March 2, 2017
Source: Ohio’s Country Journal
By Harold Watters, OSU Extension Field Agronomist
We are still getting a lot of questions about Fertilizer Certification from farmers.
- Yes, this new regulation applies to you. You, being almost every farmer in Ohio. You have until Sept. 30, 2017 to become certified to apply fertilizer. And you all tell me you won’t go to meetings after about March 15—so this means get this done now.
- While there are exceptions, most of these exceptions would only apply to a very small farmer such as one who has 50 acres or less.
- This site gives more details on the legal issues: http://aglaw.osu.edu/blog-tags/agricultural-nutrient-management.
- And “fertilizer” means anything with an N-P-K analysis — meaning yes this includes nitrogen if your retailer applies everything else and you only apply sidedress N.
- And if you take manure from a concentrated animal feeding facility — a great opportunity by the way — then yes you too need to be certified to apply that manure.
Record keeping requirements start when you receive you yellow Fertilizer Applicator Certificate. Within 24 hours of any nutrient application, record:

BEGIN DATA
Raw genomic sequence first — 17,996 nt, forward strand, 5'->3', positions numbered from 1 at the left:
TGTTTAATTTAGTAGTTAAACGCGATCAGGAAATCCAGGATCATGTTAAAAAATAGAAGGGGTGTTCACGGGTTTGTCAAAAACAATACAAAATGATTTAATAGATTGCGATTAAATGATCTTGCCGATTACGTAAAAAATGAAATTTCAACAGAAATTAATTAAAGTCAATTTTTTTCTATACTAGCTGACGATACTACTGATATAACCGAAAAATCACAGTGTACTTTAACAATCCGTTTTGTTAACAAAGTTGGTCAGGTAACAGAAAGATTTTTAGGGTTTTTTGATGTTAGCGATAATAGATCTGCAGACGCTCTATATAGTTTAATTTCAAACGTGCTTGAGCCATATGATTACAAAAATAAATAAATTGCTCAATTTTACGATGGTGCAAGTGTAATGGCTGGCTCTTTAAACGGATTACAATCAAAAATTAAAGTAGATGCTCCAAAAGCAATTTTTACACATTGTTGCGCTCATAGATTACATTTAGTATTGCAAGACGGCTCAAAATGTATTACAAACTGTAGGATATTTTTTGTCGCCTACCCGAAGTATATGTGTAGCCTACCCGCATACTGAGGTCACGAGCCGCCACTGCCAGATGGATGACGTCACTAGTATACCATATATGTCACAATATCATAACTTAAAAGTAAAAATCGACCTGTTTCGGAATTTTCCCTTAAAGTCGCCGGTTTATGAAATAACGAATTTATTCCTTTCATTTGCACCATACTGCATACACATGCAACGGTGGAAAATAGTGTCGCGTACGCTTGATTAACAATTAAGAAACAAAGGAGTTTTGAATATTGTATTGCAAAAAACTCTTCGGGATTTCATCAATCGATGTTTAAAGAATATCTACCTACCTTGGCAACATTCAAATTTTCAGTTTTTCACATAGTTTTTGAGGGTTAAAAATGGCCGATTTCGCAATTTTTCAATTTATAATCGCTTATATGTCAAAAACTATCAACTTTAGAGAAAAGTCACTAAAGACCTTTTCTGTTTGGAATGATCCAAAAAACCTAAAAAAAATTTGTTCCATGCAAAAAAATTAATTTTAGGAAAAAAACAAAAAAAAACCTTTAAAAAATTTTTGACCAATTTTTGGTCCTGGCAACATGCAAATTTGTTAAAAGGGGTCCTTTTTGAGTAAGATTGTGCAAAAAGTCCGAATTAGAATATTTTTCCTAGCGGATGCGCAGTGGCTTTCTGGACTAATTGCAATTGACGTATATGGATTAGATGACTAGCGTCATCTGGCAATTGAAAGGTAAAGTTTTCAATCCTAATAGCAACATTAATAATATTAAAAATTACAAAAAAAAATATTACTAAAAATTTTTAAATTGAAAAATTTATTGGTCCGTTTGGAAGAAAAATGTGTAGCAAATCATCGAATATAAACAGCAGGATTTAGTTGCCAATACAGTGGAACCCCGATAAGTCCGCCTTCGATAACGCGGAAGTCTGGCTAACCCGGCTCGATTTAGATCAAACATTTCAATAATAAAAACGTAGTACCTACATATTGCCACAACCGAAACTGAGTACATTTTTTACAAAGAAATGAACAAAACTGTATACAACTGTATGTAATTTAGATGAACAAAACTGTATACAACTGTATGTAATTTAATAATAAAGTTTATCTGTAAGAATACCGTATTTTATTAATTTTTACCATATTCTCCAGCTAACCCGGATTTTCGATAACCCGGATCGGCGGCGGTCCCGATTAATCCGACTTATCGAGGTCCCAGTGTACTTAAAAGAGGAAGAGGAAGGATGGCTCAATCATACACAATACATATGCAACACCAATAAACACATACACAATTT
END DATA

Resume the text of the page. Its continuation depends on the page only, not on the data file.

- Name of fertilizer certificate holder
- Name of applicator working under direct supervision of certificate holder (if any)
- Date of application
- Location (field ID, farm)
- Fertilizer analysis (such as 11-52-0)
- Rate of fertilizer application (lbs/A) and total amount applied
- Fertilizer application method (surface-applied, incorporated, etc)
- Soil conditions
- For surface applications only: is ground frozen or snow covered?
- Temperature and precipitation during application
- Weather forecast for day following application.
And keep those records of your nutrient application for three years. And one very good place to get and print off weather records and a forecast is http://weather.gov. To find a program for this month – check at http://nutrienteducation.osu.edu. At this same website you may also get more information on the education program Ohio State University delivers and some clarification on the regulations from the Ohio Department of Agriculture.